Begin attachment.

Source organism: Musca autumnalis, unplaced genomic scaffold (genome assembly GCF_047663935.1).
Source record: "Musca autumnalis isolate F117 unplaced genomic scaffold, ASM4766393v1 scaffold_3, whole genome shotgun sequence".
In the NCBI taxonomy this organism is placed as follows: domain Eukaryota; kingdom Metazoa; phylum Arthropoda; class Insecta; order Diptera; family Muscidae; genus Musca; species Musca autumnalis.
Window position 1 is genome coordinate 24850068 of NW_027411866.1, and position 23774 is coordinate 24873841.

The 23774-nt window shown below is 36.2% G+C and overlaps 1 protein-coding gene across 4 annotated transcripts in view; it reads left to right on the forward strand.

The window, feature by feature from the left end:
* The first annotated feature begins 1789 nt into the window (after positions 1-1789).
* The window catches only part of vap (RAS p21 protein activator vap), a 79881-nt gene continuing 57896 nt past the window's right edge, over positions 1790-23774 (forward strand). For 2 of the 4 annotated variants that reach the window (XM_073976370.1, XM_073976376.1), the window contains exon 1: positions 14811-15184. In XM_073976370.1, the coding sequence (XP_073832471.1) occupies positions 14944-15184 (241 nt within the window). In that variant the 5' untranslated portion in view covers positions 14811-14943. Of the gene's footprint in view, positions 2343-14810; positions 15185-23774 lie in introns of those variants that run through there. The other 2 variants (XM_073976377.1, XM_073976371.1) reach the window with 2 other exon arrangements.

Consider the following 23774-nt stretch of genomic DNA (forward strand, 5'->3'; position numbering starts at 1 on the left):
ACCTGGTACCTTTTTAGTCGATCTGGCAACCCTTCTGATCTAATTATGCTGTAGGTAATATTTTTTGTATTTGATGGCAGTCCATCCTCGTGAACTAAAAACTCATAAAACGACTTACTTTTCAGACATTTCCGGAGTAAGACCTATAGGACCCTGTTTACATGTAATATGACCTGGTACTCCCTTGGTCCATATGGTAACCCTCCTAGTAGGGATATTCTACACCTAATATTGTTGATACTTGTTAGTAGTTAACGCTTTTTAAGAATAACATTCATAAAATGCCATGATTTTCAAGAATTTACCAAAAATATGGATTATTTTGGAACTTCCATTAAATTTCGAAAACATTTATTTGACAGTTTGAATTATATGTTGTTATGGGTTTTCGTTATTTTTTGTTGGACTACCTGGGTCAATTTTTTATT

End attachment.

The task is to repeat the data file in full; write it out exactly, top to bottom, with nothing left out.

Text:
Source organism: Musca autumnalis, unplaced genomic scaffold (genome assembly GCF_047663935.1).
Source record: "Musca autumnalis isolate F117 unplaced genomic scaffold, ASM4766393v1 scaffold_3, whole genome shotgun sequence".
In the NCBI taxonomy this organism is placed as follows: domain Eukaryota; kingdom Metazoa; phylum Arthropoda; class Insecta; order Diptera; family Muscidae; genus Musca; species Musca autumnalis.
Window position 1 is genome coordinate 24850068 of NW_027411866.1, and position 23774 is coordinate 24873841.

The 23774-nt window shown below is 36.2% G+C and overlaps 1 protein-coding gene across 4 annotated transcripts in view; it reads left to right on the forward strand.

The window, feature by feature from the left end:
* The first annotated feature begins 1789 nt into the window (after positions 1-1789).
* The window catches only part of vap (RAS p21 protein activator vap), a 79881-nt gene continuing 57896 nt past the window's right edge, over positions 1790-23774 (forward strand). For 2 of the 4 annotated variants that reach the window (XM_073976370.1, XM_073976376.1), the window contains exon 1: positions 14811-15184. In XM_073976370.1, the coding sequence (XP_073832471.1) occupies positions 14944-15184 (241 nt within the window). In that variant the 5' untranslated portion in view covers positions 14811-14943. Of the gene's footprint in view, positions 2343-14810; positions 15185-23774 lie in introns of those variants that run through there. The other 2 variants (XM_073976377.1, XM_073976371.1) reach the window with 2 other exon arrangements.

Consider the following 23774-nt stretch of genomic DNA (forward strand, 5'->3'; position numbering starts at 1 on the left):
ACCTGGTACCTTTTTAGTCGATCTGGCAACCCTTCTGATCTAATTATGCTGTAGGTAATATTTTTTGTATTTGATGGCAGTCCATCCTCGTGAACTAAAAACTCATAAAACGACTTACTTTTCAGACATTTCCGGAGTAAGACCTATAGGACCCTGTTTACATGTAATATGACCTGGTACTCCCTTGGTCCATATGGTAACCCTCCTAGTAGGGATATTCTACACCTAATATTGTTGATACTTGTTAGTAGTTAACGCTTTTTAAGAATAACATTCATAAAATGCCATGATTTTCAAGAATTTACCAAAAATATGGATTATTTTGGAACTTCCATTAAATTTCGAAAACATTTATTTGACAGTTTGAATTATATGTTGTTATGGGTTTTCGTTATTTTTTGTTGGACTACCTGGGTCAATTTTTTATT